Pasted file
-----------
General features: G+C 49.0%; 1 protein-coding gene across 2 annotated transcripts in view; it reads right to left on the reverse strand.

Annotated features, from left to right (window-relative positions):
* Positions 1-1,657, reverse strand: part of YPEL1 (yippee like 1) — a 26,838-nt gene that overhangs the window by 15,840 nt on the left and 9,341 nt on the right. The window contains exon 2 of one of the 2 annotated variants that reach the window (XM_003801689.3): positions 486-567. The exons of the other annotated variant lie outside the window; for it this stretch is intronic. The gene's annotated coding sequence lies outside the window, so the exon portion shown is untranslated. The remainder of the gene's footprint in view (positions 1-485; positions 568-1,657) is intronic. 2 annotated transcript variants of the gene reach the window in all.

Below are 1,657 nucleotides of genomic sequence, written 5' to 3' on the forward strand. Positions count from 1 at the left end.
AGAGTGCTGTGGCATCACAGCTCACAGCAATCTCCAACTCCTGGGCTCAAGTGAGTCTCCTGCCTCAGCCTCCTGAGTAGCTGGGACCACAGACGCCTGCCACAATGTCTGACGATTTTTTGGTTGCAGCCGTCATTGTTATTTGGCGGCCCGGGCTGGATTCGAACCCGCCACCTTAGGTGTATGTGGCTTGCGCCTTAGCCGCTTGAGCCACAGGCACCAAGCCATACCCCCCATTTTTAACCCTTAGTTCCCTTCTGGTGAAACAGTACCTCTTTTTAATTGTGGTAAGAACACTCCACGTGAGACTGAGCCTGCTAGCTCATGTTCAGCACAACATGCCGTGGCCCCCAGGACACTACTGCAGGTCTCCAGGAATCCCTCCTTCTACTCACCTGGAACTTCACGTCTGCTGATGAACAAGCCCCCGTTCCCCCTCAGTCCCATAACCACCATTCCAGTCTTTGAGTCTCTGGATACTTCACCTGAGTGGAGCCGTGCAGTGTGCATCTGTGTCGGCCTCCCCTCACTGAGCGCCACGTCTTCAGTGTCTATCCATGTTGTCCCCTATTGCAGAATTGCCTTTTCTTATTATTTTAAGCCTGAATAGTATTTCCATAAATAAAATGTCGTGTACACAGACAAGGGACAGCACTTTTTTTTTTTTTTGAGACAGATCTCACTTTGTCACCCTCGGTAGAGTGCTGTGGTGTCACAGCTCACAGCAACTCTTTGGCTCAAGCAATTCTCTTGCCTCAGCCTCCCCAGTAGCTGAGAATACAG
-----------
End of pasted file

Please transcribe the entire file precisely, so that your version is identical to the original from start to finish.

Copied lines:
General features: G+C 49.0%; 1 protein-coding gene across 2 annotated transcripts in view; it reads right to left on the reverse strand.

Annotated features, from left to right (window-relative positions):
* Positions 1-1,657, reverse strand: part of YPEL1 (yippee like 1) — a 26,838-nt gene that overhangs the window by 15,840 nt on the left and 9,341 nt on the right. The window contains exon 2 of one of the 2 annotated variants that reach the window (XM_003801689.3): positions 486-567. The exons of the other annotated variant lie outside the window; for it this stretch is intronic. The gene's annotated coding sequence lies outside the window, so the exon portion shown is untranslated. The remainder of the gene's footprint in view (positions 1-485; positions 568-1,657) is intronic. 2 annotated transcript variants of the gene reach the window in all.

Below are 1,657 nucleotides of genomic sequence, written 5' to 3' on the forward strand. Positions count from 1 at the left end.
AGAGTGCTGTGGCATCACAGCTCACAGCAATCTCCAACTCCTGGGCTCAAGTGAGTCTCCTGCCTCAGCCTCCTGAGTAGCTGGGACCACAGACGCCTGCCACAATGTCTGACGATTTTTTGGTTGCAGCCGTCATTGTTATTTGGCGGCCCGGGCTGGATTCGAACCCGCCACCTTAGGTGTATGTGGCTTGCGCCTTAGCCGCTTGAGCCACAGGCACCAAGCCATACCCCCCATTTTTAACCCTTAGTTCCCTTCTGGTGAAACAGTACCTCTTTTTAATTGTGGTAAGAACACTCCACGTGAGACTGAGCCTGCTAGCTCATGTTCAGCACAACATGCCGTGGCCCCCAGGACACTACTGCAGGTCTCCAGGAATCCCTCCTTCTACTCACCTGGAACTTCACGTCTGCTGATGAACAAGCCCCCGTTCCCCCTCAGTCCCATAACCACCATTCCAGTCTTTGAGTCTCTGGATACTTCACCTGAGTGGAGCCGTGCAGTGTGCATCTGTGTCGGCCTCCCCTCACTGAGCGCCACGTCTTCAGTGTCTATCCATGTTGTCCCCTATTGCAGAATTGCCTTTTCTTATTATTTTAAGCCTGAATAGTATTTCCATAAATAAAATGTCGTGTACACAGACAAGGGACAGCACTTTTTTTTTTTTTTGAGACAGATCTCACTTTGTCACCCTCGGTAGAGTGCTGTGGTGTCACAGCTCACAGCAACTCTTTGGCTCAAGCAATTCTCTTGCCTCAGCCTCCCCAGTAGCTGAGAATACAG